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Evelyn Comber, Brad Sagarin, Sarah Hanson, Valerie Burns, Tracy Tittelbach, & David Wietting.

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Presentation on theme: "Evelyn Comber, Brad Sagarin, Sarah Hanson, Valerie Burns, Tracy Tittelbach, & David Wietting."— Presentation transcript:

1 Evelyn Comber, Brad Sagarin, Sarah Hanson, Valerie Burns, Tracy Tittelbach, & David Wietting

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3  SM includes D/s, BDSM, bondage, discipline, leather, kink  Top = Master, Dominant, Daddy, Sir, Sadist  Bottom = slave, submissive, boi, masochist  SSC = RACK (Risk Aware Consensual Kink), RISSCK (Risk Informed Safe Sane Consensual Kink)

4 Sadism would … correspond to an aggressive component of the sexual instinct which has become independent and exaggerated and has been brought to the foreground by displacement. Freud (1938)

5 [Masochism is] nothing but a continuation of sadism directed at one’s own person in which the latter at first takes the place of the sexual object. Freud (1938)

6 [Masochism is] a peculiar perversion of the psychical sexual life in which the individual … is controlled by the idea of being completely and unconditionally subject to the will of a person of the opposite sex; of being treated by this person as by a master, humiliated and abused. Krafft-Ebing (1965)

7 Abused as children Irrational guilt Filled with unconscious rage and the desire for revenge Fragile sense of identity Indistinct personal boundaries between themselves and others Ross (1997)

8 Men Women “Pleasant thrills” from inflicting pain “Pleasant thrills” from receiving pain 51% 32% 28% 29%

9 Clinical CriminalConsensual

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11  Higher education and income  Higher divorce rate  No higher incidence of childhood abuse  Socially well adjusted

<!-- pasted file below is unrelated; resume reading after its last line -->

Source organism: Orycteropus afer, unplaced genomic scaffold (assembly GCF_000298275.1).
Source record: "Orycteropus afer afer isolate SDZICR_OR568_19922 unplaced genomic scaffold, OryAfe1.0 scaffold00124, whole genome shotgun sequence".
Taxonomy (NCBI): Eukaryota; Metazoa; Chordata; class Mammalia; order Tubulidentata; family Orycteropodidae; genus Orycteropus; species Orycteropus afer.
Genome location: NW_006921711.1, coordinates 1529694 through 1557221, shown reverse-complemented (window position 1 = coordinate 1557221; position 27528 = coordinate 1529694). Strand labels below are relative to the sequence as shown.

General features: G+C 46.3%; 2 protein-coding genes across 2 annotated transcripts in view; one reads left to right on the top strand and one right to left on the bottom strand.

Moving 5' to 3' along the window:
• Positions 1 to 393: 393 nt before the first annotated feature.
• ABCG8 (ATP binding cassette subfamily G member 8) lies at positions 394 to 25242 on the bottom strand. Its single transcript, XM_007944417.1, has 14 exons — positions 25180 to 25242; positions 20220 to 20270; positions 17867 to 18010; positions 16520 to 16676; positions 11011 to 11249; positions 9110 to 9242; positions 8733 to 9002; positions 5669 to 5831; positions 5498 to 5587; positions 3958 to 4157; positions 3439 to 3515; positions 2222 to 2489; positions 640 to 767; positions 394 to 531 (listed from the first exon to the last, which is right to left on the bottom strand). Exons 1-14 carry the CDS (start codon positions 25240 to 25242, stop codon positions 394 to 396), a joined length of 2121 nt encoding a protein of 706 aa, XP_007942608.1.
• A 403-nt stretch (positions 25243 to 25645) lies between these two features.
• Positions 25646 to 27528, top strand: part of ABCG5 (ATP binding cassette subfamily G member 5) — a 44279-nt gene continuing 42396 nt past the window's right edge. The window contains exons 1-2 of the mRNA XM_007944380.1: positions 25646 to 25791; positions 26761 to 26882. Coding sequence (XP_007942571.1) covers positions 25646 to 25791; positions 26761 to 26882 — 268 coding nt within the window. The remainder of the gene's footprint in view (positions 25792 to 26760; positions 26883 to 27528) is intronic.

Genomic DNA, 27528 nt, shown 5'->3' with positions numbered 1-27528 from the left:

12  Many realize SM tendencies at an early age:  Gay men before straight men (all before 16 yrs)  Men before women

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14  Prediction:  Dominant men would have lower self-esteem than submissive men  Dominant men would have higher rates of sexism than submissive men  Findings:  Dominant men displayed higher self-esteem than submissive men  Dominant men had lower rates of sexism than submissive men Damon (2002)

15  Study of 184 members of 2 SM clubs:  51% from heterosexually-oriented Kinky Club  49% from gay male-oriented MSC-Finland  22 women, 162 men Alison et al. (2001)

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18 Stark et al. (2005)

19 Sagarin et al. (2009)

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22  Partner selection, power dynamics, and sexual bargaining in self-defined BDSM couples.  Compatibility ≠ identical kinks  Sexual gift-giving  Great diversity in relationships  Orientation  Exclusivity  Bedroom vs. 24/7 Cutler (2003)

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24 Your partner treated you as a sex object… response choices: N ever Rarely Sometimes Often How much did this hurt/upset you? versus How much did this hurt you? How much did this upset you? Comber (2007)

25  False positive items  “I feel like I am programmed to react a certain way to my partner”  “Your partner whipped you”  Accurate items  “Your partner kidnapped your children.”  “Your partner shot you with a gun”  Ambiguous items  “I insisted that my partner have oral or anal sex, but did not use physical force.” Comber (2007)

26  Asking clients to identify their safeguards, negotiation practices, and how they differentiate between abuse and consensual activities.  Every participant (56/56) mentioned consent when asked the question “What is the difference between BDSM and abuse?” Comber (2007)

27 While it is important to be diligent in regard to abuse probes when the individual is submissive, it is equally important to ensure that dominant individuals have safeguards in place to protect them from unwarranted abuse accusations as they are more at risk for false allegations. Comber (2007)

28 Clinical CriminalConsensual


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